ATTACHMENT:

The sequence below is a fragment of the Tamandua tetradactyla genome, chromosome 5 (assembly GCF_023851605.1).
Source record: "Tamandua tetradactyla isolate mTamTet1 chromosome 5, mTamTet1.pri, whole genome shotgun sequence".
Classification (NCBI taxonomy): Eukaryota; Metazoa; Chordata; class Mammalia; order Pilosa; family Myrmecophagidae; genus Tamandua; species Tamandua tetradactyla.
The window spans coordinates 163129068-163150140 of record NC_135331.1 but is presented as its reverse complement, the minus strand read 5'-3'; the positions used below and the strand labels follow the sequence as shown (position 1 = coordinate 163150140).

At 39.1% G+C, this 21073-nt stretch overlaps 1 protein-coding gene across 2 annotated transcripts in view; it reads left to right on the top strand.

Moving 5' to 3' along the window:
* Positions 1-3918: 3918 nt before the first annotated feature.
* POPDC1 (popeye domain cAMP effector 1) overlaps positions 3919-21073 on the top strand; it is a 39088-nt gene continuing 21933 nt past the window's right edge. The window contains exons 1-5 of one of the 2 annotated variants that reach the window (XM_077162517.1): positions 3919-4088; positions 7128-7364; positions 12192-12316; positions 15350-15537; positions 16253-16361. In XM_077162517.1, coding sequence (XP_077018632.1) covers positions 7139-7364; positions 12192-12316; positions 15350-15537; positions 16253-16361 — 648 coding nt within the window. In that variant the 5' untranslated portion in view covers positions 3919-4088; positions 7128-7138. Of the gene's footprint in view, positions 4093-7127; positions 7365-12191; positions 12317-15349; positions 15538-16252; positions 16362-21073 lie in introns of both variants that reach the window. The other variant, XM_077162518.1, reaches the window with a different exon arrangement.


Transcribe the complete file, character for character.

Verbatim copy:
The sequence below is a fragment of the Tamandua tetradactyla genome, chromosome 5 (assembly GCF_023851605.1).
Source record: "Tamandua tetradactyla isolate mTamTet1 chromosome 5, mTamTet1.pri, whole genome shotgun sequence".
Classification (NCBI taxonomy): Eukaryota; Metazoa; Chordata; class Mammalia; order Pilosa; family Myrmecophagidae; genus Tamandua; species Tamandua tetradactyla.
The window spans coordinates 163129068-163150140 of record NC_135331.1 but is presented as its reverse complement, the minus strand read 5'-3'; the positions used below and the strand labels follow the sequence as shown (position 1 = coordinate 163150140).

At 39.1% G+C, this 21073-nt stretch overlaps 1 protein-coding gene across 2 annotated transcripts in view; it reads left to right on the top strand.

Moving 5' to 3' along the window:
* Positions 1-3918: 3918 nt before the first annotated feature.
* POPDC1 (popeye domain cAMP effector 1) overlaps positions 3919-21073 on the top strand; it is a 39088-nt gene continuing 21933 nt past the window's right edge. The window contains exons 1-5 of one of the 2 annotated variants that reach the window (XM_077162517.1): positions 3919-4088; positions 7128-7364; positions 12192-12316; positions 15350-15537; positions 16253-16361. In XM_077162517.1, coding sequence (XP_077018632.1) covers positions 7139-7364; positions 12192-12316; positions 15350-15537; positions 16253-16361 — 648 coding nt within the window. In that variant the 5' untranslated portion in view covers positions 3919-4088; positions 7128-7138. Of the gene's footprint in view, positions 4093-7127; positions 7365-12191; positions 12317-15349; positions 15538-16252; positions 16362-21073 lie in introns of both variants that reach the window. The other variant, XM_077162518.1, reaches the window with a different exon arrangement.